<![CDATA[You all know the great board game of Trivial Pursuit . I just love this game and have had lots of fun playing with friends, although, it must be admitted that the cultural bias of many of the questions makes it a bit more difficult if you are playing in a language other than your own.
I find it a great game for learning about content as well, something which I find quite important in adult and younger classes. My own downfall is usually the sports category – the orange one in the Genus edition – which I dread!
There are also many online versions of this great game, like this “Bring on the 90’s” edition and “The Daily 20” , all great fun if you are au fait with local news, entertainment, politics, etc. of the particular era or country.
Trivial Pursuit for content revision
Like all TEFL teachers, I always look for ways of using games and other material and making my own version of Trivial Pursuit was a natural consequence.
I made my first adaptation to help my Diploma (DTEFLA and later DELTA) candidates revise terminology and content on courses a bit less seriously and stressfully, which was great fun and this inspired them, of course to copy my idea and make their own sets for their learners!
Here is a sample card with the answers on the back which had categories like Language, Phonology, Skills, Spot that Quote, etc.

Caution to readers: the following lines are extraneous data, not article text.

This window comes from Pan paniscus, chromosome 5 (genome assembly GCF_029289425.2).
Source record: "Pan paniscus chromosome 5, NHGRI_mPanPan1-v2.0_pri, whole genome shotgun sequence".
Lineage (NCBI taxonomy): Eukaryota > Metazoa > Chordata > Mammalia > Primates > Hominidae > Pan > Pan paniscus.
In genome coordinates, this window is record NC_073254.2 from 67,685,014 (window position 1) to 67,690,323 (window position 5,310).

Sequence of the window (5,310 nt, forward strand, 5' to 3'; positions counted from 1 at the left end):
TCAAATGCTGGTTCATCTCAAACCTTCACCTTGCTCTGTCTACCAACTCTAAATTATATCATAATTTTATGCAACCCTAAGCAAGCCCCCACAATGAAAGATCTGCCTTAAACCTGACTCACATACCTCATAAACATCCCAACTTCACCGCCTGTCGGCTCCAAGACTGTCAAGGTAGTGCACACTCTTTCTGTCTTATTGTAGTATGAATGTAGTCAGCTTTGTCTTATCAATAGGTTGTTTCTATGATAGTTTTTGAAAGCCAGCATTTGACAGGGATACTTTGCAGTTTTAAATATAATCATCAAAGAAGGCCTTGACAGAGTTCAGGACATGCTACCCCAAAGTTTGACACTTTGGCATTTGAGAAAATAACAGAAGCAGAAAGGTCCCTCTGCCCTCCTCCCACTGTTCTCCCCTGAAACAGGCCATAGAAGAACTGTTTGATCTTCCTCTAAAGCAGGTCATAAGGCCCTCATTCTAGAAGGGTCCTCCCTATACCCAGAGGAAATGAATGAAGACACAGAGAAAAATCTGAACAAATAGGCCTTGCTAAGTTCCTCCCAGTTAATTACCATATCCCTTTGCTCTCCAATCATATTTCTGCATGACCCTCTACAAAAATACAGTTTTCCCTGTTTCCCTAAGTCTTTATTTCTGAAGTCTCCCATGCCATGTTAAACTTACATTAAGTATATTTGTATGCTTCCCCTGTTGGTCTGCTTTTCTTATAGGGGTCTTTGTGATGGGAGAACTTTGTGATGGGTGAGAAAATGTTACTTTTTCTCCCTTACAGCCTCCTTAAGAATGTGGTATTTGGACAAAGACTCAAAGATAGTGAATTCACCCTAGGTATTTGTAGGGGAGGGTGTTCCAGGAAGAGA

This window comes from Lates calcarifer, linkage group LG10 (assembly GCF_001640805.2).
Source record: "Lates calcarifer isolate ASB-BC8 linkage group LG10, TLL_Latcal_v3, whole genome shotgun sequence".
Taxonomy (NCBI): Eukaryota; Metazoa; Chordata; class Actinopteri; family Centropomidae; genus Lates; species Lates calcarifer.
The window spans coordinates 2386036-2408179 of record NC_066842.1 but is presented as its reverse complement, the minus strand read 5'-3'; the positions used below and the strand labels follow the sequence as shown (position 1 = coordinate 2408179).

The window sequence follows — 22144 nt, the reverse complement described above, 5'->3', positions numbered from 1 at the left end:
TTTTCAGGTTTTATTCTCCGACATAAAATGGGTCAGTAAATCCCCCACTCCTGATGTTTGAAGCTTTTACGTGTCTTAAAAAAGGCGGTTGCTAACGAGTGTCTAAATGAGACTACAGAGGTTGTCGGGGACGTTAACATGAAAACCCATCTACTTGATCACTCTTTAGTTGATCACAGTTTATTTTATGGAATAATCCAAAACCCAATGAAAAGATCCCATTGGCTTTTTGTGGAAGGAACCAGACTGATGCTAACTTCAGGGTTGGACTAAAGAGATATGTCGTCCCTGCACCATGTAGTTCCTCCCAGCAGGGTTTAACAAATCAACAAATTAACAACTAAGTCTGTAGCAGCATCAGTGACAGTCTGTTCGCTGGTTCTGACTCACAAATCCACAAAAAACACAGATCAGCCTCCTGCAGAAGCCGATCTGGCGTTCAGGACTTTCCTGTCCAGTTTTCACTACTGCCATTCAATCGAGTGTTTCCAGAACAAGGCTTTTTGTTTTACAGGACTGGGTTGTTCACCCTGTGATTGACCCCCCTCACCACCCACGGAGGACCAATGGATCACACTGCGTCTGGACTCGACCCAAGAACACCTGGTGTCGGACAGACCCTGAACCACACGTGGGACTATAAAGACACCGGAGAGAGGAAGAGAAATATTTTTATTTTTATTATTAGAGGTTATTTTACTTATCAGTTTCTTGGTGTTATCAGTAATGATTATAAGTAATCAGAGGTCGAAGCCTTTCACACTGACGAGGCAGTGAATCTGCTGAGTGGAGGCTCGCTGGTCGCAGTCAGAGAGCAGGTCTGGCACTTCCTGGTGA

Trivial Pursuit for Language Practice
Inspired by this, one of my DELTA trainees then made a version of the game for our Proficiency students, called, what else, Proficiency Pursuit, with categories of questions that ranged from Transformation to Synomyms to Pronunciation, etc.
Here is a sample card (with the answers printed on the back)
It’s a logical consequence that after students have played the game, they can be involved in making their own cards which they can give to other teams, a great language focussed activity which involves lots of dictionary look ups, grammar checking, wikipedias, google and all new technologies brought in.
The reading of the rules itself can also be stage-managed as a highly motivating reading lesson, since the final checking activity is actually playing the game!
So, be playful please. You can be playful with even the most serious content and make it fun to make it more memorable!]]>